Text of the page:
The other thing that we are seeing here is…. There is a series of time-limited exemptions, many of them for energy-efficient products, that were put in place — for example, things like Energy Star appliances. That was put in place, and that exemption has essentially been eliminated.


So, people know, hon. Speaker, those time limited exemptions that we're seeing being eliminated now, there is quite a list of items that people will now not be able to experience that tax break on. They would include things like Energy Star refrigerators, clothes washers and freezers; Energy Star windows, doors and skylights

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quite a list of items that people will now not be able to experience that tax break on.

They would include things like Energy Star refrigerators, clothes washers and freezers; Energy Star windows, doors and skylights; Energy Star residential heating equipment; energy-efficient residential gas-fired water heaters; energy-efficient commercial boilers; devices which reduce idling by commercial vehicles; hybrid passenger vehicles; the alternative-fuel vehicles; conventional fuel-efficient vehicles that received a rebate based on fuel efficiency criteria that was set under federal programs; energy-power-assisted two- and three-wheel cycles; electric motorcycles; and hydrogen-fuel-cell passenger buses.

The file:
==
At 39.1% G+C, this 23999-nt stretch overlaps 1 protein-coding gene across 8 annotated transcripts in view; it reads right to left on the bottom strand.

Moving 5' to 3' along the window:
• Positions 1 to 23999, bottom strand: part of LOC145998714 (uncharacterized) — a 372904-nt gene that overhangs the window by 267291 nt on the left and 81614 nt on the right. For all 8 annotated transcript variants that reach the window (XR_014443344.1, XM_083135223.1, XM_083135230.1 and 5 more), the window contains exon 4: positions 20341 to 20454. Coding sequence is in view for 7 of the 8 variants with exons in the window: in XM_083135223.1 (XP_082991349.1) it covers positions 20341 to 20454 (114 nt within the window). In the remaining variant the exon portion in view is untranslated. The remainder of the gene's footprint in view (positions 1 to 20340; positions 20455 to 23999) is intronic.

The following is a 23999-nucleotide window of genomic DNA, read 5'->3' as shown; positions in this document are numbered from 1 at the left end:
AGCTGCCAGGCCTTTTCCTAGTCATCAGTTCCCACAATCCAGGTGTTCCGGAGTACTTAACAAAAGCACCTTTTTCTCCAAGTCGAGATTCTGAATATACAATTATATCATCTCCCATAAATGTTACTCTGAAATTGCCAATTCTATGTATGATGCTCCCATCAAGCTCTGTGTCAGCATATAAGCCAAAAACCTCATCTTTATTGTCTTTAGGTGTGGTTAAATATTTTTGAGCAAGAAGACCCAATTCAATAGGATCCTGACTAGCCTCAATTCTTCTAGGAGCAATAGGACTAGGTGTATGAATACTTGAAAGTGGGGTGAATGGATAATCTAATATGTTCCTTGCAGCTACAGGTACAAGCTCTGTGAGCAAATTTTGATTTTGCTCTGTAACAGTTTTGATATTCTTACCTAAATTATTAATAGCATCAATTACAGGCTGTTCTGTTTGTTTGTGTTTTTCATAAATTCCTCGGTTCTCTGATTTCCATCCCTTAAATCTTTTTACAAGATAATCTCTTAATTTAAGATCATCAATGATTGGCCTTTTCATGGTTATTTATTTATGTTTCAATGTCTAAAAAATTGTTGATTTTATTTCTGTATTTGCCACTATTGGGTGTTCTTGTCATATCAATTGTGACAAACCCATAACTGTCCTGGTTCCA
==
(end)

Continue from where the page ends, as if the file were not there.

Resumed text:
This is just a list of some of the things that were on the time-limited exemptions, and we won't see the return of those with the passing of Bill 54.

The other thing that I think we're going to see with this bill, which does create a bit of a challenge, is that while there certainly are items in the legislation that are incorporated into Bill 54 itself as part of the legislation, as part of the act…. For example, the legislation clearly exempts food, fuel, business inventories, manufacturing inputs. It does not impose the tax on real property or services, with some exemptions. So it's clear about that. The challenge that we have, though, is that there's a very long list of items that are going to be required to be put into regulation.

For those people who are following this debate, the difference here between legislation and regulation is, of course, that if they these things are included in the act, if they're included in the bill that comes for debate here in this House, if they're passed by this House, then they are part of legislation, and changes can only be made through an amendment to legislation — an amendment to the act, an amendment to the law.

So if there are items in a list, if there's a schedule attached to a piece of legislation and that schedule is passed as part of the legislation, then we have a situation where in fact it is a fixed list, unless the government of the day wants to bring an amendment or bring a change that would change the nature of that list.